Obsessive-compulsive disorder (OCD) is a psychiatric disorder in which the patient suffers from recurrent intrusive ideas, impulses, thoughts (obsessions), and/or patterns of behavior (compulsions) that are ego-alien and produce anxiety if resisted. The ego-dystonic nature of OCD is one of the hallmarks of this disorder. OCD can be a disabling condition because the obsessions and compulsions are time-consuming and interfere with patients' everyday activities and their relationships with friends and family. In severe cases, OCD conflicts even with the simplest tasks of daily living.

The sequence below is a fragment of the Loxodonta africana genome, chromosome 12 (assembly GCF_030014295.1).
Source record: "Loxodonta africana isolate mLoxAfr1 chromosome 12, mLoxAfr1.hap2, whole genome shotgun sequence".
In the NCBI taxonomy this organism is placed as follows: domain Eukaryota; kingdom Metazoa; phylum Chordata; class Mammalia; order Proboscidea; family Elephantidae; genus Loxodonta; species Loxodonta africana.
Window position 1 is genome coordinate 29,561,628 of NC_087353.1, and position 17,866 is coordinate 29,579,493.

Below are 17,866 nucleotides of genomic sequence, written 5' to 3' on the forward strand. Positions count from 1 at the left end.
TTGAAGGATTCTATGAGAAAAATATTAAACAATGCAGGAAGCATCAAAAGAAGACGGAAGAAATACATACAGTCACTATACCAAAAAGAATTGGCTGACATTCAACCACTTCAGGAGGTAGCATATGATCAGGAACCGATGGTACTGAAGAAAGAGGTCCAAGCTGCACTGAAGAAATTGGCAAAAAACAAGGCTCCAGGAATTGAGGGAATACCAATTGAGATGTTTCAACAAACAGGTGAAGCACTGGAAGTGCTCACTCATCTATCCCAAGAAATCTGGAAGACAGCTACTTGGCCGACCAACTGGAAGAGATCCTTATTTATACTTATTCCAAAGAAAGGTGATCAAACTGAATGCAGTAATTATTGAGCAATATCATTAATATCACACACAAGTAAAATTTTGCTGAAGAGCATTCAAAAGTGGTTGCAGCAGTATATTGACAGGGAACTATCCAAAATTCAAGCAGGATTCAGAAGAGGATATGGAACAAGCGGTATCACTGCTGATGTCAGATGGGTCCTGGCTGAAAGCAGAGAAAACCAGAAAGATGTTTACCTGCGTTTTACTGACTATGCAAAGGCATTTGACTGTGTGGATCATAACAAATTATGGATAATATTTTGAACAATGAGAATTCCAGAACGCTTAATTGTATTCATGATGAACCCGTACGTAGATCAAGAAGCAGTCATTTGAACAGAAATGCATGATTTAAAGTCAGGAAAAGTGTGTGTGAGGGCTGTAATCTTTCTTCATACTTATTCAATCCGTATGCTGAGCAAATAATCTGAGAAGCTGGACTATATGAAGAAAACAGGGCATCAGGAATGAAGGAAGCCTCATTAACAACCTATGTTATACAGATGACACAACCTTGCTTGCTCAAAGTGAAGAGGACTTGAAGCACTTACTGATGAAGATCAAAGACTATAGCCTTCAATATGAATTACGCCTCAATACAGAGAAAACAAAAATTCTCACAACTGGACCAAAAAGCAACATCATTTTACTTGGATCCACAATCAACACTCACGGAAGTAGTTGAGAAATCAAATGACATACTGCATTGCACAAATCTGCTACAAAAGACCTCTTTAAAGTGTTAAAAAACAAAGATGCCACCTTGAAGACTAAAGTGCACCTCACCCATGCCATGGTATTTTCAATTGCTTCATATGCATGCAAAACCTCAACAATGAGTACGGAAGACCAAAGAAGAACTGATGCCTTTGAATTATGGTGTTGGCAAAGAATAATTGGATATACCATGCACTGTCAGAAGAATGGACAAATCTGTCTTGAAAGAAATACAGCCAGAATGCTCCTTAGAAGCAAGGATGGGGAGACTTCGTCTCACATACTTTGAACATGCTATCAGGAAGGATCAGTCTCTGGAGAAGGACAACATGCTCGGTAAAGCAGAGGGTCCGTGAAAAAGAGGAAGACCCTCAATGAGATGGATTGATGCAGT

Research interest in OCD has been growing steadily in the past decade. A search on MEDLINE reveals an over 300% increase in citations on OCD from 1986 to 1998. These range across the spectrum of research fields, from genetic studies, brain imaging, and neurobiological research examining the underlying pathogenesis of OCD to epidemiological studies evaluating the course of clinical symptoms, comorbidities, and outcomes. Each area represents an important piece in the complex jigsaw puzzle of OCD.